This document describes the Kythe compilation database, an index of build information used by Kythe to perform semantic analysis of source code.
Background & Motivation
For Kythe to index a source file, we need to know all of the dependencies of that file (e.g., imports or include files), as well as any settings that control the compiler’s behaviour in processing that file (e.g., environment variables, flags). Files often depend on generated code (e.g., protobuf wrappers, SWIG), produced as part of the build process. Thus: In order to index a file, Kythe usually must first build that file—which we do in Kythe using Bazel.
For several reasons, Kythe does not index during the build. Instead, we capture a record of each compile action taken by the build process and store it for separate processing. The main reasons for this separation are:
Resource constraints. Builds often run in a special-purpose build environment, specialized to handle build executions and typically under high load. Kythe indexers run with a CPU and output profile that isn’t a good fit for this environment. By storing the build information, we can do its processing "offline" from the build, in a less-constrained environment.
Reusability. Besides Kythe indexers, there are other static analysis that require the same basic data that Kythe uses. Rather than run repeated builds, capturing and the compilation records allows these tools to take advantage of the same work. It is also helpful to be able to replay a stored compilation for testing and repro purposes, without the need to re-invoke the build system.
Historical data. Maintainers of important core libraries find it helpful to have records of compilation data over a longer span of time, e.g., for analysis of API usage. Keeping an archive of compilation settings for a longer period of time than the build caches (order of months, vs. order of days) makes it easier to support this kind of exploration.
Kythe Compilation Database
To address these needs, we use a compilation storage format called a compilation database. This is similar in many respects to the language- specific compilation databases produced by tools like Clang.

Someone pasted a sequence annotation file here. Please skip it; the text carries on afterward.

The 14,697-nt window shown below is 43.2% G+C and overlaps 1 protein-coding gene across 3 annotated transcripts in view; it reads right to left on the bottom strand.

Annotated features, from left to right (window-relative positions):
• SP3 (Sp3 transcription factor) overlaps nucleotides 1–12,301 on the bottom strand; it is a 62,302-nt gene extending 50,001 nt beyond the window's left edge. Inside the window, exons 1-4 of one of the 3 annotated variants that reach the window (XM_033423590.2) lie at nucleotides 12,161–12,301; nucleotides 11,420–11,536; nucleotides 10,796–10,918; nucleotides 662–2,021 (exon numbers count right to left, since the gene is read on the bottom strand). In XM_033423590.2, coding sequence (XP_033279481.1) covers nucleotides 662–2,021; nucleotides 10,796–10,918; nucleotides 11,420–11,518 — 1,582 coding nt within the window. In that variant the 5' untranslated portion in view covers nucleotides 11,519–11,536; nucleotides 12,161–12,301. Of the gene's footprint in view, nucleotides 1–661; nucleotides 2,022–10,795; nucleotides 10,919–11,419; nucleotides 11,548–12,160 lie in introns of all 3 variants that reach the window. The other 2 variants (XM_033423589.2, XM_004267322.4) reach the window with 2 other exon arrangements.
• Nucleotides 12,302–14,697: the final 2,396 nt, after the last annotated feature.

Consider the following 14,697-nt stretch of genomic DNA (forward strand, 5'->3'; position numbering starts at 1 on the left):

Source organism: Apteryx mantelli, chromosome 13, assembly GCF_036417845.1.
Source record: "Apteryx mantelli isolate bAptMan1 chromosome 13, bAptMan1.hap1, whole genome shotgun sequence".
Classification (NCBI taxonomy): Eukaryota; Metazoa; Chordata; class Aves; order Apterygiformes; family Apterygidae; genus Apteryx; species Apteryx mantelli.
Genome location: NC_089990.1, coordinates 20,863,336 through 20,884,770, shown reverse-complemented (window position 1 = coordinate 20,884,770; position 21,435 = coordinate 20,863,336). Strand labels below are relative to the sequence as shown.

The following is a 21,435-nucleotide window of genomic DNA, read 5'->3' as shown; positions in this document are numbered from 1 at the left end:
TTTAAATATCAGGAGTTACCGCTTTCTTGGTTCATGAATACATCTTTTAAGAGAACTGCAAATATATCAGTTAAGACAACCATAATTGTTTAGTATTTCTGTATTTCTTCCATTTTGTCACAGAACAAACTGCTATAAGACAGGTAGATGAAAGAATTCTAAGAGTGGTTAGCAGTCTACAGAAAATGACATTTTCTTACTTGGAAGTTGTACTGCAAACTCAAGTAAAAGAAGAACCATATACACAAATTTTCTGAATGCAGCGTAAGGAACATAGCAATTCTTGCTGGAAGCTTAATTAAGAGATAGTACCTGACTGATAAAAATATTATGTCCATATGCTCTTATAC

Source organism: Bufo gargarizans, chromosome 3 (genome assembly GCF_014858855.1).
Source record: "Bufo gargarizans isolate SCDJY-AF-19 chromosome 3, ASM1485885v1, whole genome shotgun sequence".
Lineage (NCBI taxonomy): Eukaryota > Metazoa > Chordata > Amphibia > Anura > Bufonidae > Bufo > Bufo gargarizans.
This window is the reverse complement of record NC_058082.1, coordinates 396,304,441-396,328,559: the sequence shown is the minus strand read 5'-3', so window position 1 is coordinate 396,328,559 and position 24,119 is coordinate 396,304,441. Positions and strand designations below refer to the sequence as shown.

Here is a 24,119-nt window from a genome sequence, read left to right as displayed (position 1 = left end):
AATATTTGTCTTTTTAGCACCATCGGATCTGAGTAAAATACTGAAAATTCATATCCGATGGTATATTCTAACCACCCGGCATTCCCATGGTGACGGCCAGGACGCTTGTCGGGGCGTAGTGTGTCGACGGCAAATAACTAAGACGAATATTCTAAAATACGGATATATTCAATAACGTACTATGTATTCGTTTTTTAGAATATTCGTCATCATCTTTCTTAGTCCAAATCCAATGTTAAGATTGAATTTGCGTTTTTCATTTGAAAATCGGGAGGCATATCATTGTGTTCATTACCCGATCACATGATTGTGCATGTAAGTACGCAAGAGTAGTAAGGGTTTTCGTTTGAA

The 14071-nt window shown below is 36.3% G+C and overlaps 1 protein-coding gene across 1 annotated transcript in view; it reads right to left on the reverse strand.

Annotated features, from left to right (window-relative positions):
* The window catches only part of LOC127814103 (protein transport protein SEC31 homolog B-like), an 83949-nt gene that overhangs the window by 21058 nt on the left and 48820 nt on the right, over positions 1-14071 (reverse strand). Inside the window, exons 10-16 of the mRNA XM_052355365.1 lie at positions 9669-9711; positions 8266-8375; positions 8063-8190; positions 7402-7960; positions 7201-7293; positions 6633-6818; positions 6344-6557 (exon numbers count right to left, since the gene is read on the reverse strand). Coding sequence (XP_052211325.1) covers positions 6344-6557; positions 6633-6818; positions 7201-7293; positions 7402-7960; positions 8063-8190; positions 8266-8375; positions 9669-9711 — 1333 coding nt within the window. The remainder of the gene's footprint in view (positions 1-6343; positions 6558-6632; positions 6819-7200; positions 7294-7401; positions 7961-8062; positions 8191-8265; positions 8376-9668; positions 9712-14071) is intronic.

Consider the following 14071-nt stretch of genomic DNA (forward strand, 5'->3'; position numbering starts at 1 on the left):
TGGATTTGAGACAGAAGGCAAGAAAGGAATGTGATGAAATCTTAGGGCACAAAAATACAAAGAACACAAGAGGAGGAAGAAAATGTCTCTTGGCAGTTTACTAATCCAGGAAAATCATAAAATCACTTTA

A Kythe compilation database represents a storage mechanism for compilation data captured from a build system. It consists of two parts:
The store is a content-addressable store of compilation records and file contents. Files and compilations are addressed via a lowercase hex-encoded SHA256 digest of their contents.
The index records revision information and supports efficient lookup of compilation units from some of their properties. This includes:
A revisions index, recording which complete revisions (e.g., CLs, commit hashes) are recorded in the database, and to which corpus they belong.
An compilation index of query terms for each compilation unit, including target name, source files, revision, corpus label, and language.
A compilation unit is a record of a single action taken by the build system. Typically this corresponds to the invocation of a compiler with a particular set of flags and input files.
A corpus label is a string that identifies a corpus of files governed by a source repository and build system.
A digest is a lowercase hex-encoded digest used to identify an object in the content-addressable store. A unit digest identifies a compilation record ("compilation unit"), while a file digest identifies a file.
A file digest is constructed by encoding the SHA256 digest of the file’s content, and is the same across all compilation databases.
A unit digest may be constructed the same way based on the storage format of the compilation record, but is not required to be the same from one database to another (as storage formats may differ).
A format key is a string that provides an optional type hint for the data stored in a compilation unit. In Kythe we use the format key
kytheto mean a
A revision marker is a string that identifies a revision within a corpus. A revision marker must be nonempty and contain no ASCII whitespace, but is otherwise unconstrained. A revision marker is expected to be unique among revisions for its corpus. In a Git repo, for example, we will use a commit hash
The interface to the compilation database is via the following abstract methods:
Revisionsreturns the revision marker, corpus label, and timestamp for each indexed revision matching the query terms.
Findreturns the digests of all compilation units in the store matching the given query terms. The query terms supported include: revision, language, corpus label, target name, source path, and output path.
Unitsreturns the stored compilation data matching the given unit digests. The storage format of compilation records may differ by implementation, so only units returned by its
Findmethod may be considered valid for a given KCD instance.
Filesreturns the stored file data matching the given digests.
FilesExistchecks whether file data is stored for the given file digests. The method returns all the proffered file digests that exist in the store.
WriteRevisionadds or replaces a revision in the revisions index. A revision is specified as a revision marker and a corpus.
WriteUnitadds a compilation unit to the content-addressable store and updates the compilation index. The unit digest of the stored compilation is returned (as by
WriteFileadds the contents of a file to the content-addressable store. The file digest of the stored file is returned.
A read-only implementation may omit the
WriteFile methods, or provide stubs that always return an error.
A Go description of the abstract interface, along with some support code, is
memdb.go). Build target:
Unit tests for an arbitrary
kcd.ReadWritervalue can be built using (
The intended goal of this design is that clients will use the compilation database via a service interface, and will not need a heavyweight client library for common tasks such as locating and analyzing compilations.